This word is a bit more intimidating, surely its the spelling or the how would you pronounce it? In any case, it’s actually a super helpful concept that you (yes, you) can employ to help speed up code. As a base you may see memo, which lines up with what memoization does.
Memoization is a technique used to speed up programs by storing the results and returning a stored result when the same inputs happens.
Case in point, the Classic Fibonacci Sequence
Now this is the recursive version of the sequence, which can be helpful. Unfortunately, as you progress higher with the n input is the recursion can get deeper. Hence, we need to find a way to help cut runtime of our code outputting the n number in the sequence.
First, we can insert an empty object named memo which we will make use of in a second. Use of the memo object lies in using it as base case to pause our recursion, as out function spirals into madness =)
Hence, should N match a key in our memo later on, we will automatically produce the value needed for our input.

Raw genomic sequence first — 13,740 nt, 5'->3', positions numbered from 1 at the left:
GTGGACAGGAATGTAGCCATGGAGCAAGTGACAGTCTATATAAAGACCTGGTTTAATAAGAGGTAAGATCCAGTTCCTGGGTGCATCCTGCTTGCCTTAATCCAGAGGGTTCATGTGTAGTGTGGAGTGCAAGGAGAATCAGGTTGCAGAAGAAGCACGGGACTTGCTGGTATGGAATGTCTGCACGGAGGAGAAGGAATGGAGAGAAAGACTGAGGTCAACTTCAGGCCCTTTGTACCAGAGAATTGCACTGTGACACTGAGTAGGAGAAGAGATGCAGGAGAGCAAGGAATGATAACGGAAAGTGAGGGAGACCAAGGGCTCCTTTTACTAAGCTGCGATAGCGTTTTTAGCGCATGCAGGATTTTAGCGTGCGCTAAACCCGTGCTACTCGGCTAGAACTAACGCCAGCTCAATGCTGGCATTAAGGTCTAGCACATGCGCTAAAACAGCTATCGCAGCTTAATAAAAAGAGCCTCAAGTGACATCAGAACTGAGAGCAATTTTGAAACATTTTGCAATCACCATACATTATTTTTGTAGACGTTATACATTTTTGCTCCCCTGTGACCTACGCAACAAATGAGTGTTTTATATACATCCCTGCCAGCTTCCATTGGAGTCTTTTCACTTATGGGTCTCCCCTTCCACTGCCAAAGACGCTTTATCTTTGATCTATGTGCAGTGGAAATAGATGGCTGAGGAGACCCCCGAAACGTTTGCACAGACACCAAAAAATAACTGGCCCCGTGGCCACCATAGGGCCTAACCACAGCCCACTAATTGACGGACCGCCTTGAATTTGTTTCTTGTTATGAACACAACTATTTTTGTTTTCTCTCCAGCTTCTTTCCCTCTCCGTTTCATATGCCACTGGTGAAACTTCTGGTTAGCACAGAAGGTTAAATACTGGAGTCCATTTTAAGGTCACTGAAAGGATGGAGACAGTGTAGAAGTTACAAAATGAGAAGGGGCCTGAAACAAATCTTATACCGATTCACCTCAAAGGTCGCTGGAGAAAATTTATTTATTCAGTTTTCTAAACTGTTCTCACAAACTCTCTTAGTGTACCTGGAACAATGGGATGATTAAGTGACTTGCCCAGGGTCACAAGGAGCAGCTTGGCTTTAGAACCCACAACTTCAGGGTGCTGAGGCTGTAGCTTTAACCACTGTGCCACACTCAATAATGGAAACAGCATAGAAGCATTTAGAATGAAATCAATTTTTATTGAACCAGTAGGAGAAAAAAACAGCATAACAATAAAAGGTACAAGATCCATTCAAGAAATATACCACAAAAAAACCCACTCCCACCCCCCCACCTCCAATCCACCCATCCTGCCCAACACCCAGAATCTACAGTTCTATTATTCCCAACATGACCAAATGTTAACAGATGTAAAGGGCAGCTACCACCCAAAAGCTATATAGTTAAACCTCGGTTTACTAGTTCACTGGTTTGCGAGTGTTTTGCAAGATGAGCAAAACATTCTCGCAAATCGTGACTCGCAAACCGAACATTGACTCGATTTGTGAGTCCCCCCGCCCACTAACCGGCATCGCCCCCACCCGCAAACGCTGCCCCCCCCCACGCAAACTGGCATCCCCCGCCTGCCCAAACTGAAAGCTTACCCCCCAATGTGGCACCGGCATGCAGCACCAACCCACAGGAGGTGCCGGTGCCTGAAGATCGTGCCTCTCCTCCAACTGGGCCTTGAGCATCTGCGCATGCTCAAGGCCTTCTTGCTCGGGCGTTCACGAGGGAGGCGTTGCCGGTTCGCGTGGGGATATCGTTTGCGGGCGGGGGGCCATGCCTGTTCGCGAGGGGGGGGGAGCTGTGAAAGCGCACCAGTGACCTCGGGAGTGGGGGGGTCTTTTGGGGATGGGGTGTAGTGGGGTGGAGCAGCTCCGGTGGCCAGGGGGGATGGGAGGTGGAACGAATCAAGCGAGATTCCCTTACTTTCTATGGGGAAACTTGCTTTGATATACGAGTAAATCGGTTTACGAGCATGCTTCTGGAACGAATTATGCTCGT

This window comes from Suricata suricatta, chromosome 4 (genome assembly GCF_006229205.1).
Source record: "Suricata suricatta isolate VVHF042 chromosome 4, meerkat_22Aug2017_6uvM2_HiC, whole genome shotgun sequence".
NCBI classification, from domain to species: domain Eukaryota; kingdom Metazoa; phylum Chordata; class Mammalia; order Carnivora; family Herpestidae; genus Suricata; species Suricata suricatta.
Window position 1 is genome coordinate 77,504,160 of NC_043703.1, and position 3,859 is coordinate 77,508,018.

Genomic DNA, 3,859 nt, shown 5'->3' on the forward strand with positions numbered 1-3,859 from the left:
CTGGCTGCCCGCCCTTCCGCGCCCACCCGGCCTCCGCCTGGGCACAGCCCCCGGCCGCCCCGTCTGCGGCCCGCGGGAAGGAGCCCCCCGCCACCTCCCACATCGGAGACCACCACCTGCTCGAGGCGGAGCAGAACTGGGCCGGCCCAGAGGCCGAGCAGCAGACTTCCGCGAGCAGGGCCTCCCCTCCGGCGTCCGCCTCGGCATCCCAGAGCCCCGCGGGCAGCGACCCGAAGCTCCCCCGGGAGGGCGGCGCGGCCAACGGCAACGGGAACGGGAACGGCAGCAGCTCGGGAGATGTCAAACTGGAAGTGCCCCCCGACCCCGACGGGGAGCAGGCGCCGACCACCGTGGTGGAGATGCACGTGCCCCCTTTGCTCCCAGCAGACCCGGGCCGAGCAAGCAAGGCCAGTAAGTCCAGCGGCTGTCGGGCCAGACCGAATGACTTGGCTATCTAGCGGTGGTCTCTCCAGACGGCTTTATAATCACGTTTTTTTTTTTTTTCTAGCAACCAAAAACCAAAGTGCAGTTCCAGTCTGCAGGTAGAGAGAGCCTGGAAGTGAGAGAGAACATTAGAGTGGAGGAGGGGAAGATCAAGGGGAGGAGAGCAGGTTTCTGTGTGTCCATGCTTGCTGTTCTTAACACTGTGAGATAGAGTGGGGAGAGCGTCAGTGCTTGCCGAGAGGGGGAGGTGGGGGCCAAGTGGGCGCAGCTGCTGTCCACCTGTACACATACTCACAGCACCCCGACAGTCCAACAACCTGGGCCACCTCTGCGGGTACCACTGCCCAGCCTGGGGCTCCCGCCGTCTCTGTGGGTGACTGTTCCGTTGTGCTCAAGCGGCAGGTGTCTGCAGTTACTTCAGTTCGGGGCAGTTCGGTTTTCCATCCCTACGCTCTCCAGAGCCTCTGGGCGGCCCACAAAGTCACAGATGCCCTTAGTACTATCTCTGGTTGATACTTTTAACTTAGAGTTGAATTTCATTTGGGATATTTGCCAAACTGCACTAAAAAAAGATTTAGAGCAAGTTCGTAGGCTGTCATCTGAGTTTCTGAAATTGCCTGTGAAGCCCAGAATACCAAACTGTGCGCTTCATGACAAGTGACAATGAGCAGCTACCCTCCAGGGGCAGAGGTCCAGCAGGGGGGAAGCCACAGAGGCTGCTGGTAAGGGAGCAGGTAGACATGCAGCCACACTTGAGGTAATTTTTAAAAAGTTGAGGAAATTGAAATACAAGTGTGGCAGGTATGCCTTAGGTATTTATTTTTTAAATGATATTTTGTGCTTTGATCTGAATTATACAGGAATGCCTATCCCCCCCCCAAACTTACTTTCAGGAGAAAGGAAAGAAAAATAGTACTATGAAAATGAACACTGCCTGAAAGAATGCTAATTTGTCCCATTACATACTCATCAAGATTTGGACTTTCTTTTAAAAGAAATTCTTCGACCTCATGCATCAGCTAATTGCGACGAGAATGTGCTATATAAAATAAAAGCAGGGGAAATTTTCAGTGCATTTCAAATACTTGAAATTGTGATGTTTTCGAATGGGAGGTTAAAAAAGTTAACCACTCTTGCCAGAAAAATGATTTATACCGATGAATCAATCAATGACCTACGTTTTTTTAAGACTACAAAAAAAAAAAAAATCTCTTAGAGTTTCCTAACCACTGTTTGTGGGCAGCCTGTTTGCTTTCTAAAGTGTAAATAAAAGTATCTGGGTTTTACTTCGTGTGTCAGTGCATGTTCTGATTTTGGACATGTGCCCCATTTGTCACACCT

So we need to store the current result to our memo, by adjusting our return as such:
Now, our original return/recursion is stored as a key/value of memo[n]. We also make sure to send the memo object into our arguments. Finally, we return memo[n] which is our result of fib(n-1, memo) + fib(n-2, memo).
I do think the most impressive part is the immediate pop when running the function at higher N values. It’s like night and day, and definitely worth the remodel of the original sequence
I’d definitely recommend giving it try, both in this function and the original. Might be great to add to the peskier time consuming functions, you might be struggling with.
Well till next time =D